Transcending Differences: An American-Indian-American Love Story

[pullquote]The priest was amazing because he really explained everything he was doing which was very helpful and meaningful to my side of the family.  The ceremony was only 90 minutes and we wore American clothes…[/pullquote]

Jill and I met over ten years ago as part of a local adoption support group. We sat across each other at a book store and shared stories about our life. Over the years, I have grown to know Dilip and their growing family ( a boy and a girl) as well. So, when the opportunity to showcase multicultural, interracial families arose, I reached out and Jill and Dilip were happy to share their story.

Tell us a little bit about yourself and your cultural background. 

My name is Jill Mahrlig Petigara.  I grew up in a home of mixed European descent, but mostly Italian.  My parents were both raised in the Catholic Church so I was raised Catholic and received all my sacraments except marriage since I married someone of Indian descent and we mutually decided on a modified Hindu wedding.  One of my fondest cultural memories involves food.  My mother and grandmother made homemade sauce, manicotti, and meatballs, and my grandparents always stopped at an Italian bakery on Arthur Avenue in the Bronx to bring us homemade cannolis and other pastries to holiday gatherings at our house in New Jersey.

What were your ideas of an ideal mate?

I met my husband when I was 33 years old and actually had a list of qualities I was looking for in a partner:  Kind, intelligent, funny, generous, compassionate, affectionate and humble are the main qualities that come to mind without going back to my old journals and looking for the list.  Anyway, I was very lucky to have found all of these qualities and more in my husband, Dilip.

[bctt tweet=”Raised Catholic,  I received all my sacraments except marriage since I married a man of Indian descent. ” username=”ParentVoiceMag”]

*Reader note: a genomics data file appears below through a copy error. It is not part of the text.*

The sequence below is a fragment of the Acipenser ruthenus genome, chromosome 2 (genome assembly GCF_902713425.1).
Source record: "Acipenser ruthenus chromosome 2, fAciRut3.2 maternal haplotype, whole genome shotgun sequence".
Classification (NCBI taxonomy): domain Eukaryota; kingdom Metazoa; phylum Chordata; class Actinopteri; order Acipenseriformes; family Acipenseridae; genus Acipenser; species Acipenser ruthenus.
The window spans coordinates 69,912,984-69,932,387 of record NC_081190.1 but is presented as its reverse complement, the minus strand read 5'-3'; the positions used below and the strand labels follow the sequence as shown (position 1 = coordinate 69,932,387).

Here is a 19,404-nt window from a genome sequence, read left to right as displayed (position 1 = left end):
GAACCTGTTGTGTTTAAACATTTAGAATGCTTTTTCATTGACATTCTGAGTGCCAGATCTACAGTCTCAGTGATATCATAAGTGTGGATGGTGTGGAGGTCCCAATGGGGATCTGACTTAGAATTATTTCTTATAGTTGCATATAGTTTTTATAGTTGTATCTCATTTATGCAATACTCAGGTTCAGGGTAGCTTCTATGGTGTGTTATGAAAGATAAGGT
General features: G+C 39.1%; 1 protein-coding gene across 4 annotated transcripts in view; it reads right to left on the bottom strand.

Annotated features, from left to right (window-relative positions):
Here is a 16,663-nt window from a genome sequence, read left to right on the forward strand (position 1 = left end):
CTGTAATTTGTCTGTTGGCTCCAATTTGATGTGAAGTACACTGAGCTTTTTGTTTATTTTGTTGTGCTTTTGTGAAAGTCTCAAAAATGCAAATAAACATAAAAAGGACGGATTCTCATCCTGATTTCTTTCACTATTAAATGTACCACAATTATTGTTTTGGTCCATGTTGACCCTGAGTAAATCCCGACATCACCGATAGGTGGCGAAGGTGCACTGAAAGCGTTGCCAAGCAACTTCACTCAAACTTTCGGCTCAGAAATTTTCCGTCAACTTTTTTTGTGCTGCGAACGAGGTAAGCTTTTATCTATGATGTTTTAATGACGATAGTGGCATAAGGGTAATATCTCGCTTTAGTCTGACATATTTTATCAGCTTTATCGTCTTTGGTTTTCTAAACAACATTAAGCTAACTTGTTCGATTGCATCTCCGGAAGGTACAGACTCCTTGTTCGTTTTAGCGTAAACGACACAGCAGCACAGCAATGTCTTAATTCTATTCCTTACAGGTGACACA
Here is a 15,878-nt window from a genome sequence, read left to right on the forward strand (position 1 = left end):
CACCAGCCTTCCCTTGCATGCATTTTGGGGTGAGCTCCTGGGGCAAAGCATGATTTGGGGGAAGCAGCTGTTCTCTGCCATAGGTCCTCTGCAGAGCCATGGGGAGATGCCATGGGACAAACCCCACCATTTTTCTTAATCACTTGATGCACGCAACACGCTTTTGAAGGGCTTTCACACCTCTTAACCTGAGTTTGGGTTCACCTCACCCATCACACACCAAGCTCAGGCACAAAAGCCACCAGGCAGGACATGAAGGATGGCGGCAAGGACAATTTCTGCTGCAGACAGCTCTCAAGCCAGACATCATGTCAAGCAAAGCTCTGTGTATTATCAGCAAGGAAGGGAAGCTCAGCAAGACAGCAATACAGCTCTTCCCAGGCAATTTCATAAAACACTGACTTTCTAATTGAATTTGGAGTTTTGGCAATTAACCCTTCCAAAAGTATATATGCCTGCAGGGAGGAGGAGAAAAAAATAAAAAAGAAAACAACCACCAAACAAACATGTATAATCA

How did you meet your husband?

I was matched with Dilip on [an online dating website] in November of 2003.  Even though I was a yoga teacher and very interested in Indian culture at the time, I had never heard the name Dilip before.  I was unaware he was Indian until we started emailing or talking and it came up in conversation.

What were your first impressions of Dilip?

[perfectpullquote align=”left” cite=”” link=”” color=”” class=”” size=””]I fell in love with Dilip before we met in person.  I just loved his beautiful smile and eyes in the pictures he shared with me.  Then, when we spoke on the phone, the conversation was effortless and we had a lot in common. [/perfectpullquote]

We made lots of plans to travel together since we both enjoy traveling and exploring new places.  I remember Dilip asking me if he thought we would ever take any of the hypothetical trips we talked about and I remember thinking in my head, so as not to scare him, we are going to get married and see all those places and more!

So, Dilip, tell us a little bit about your cultural background.

I was born in India and emigrated to the United States when I was one year old with my mother and sister to come join our Dad who was already living/working here in New Jersey.  I was born into a Gujarati family from Surat, India.  My family is 100% Indian and we are spiritual with an emphasis on Hindu traditions.  It’s important to note though, that growing up in America from the age of 1, despite being born to Indian parents, culturally, we are mostly American and mesh the best of both worlds as best that we can.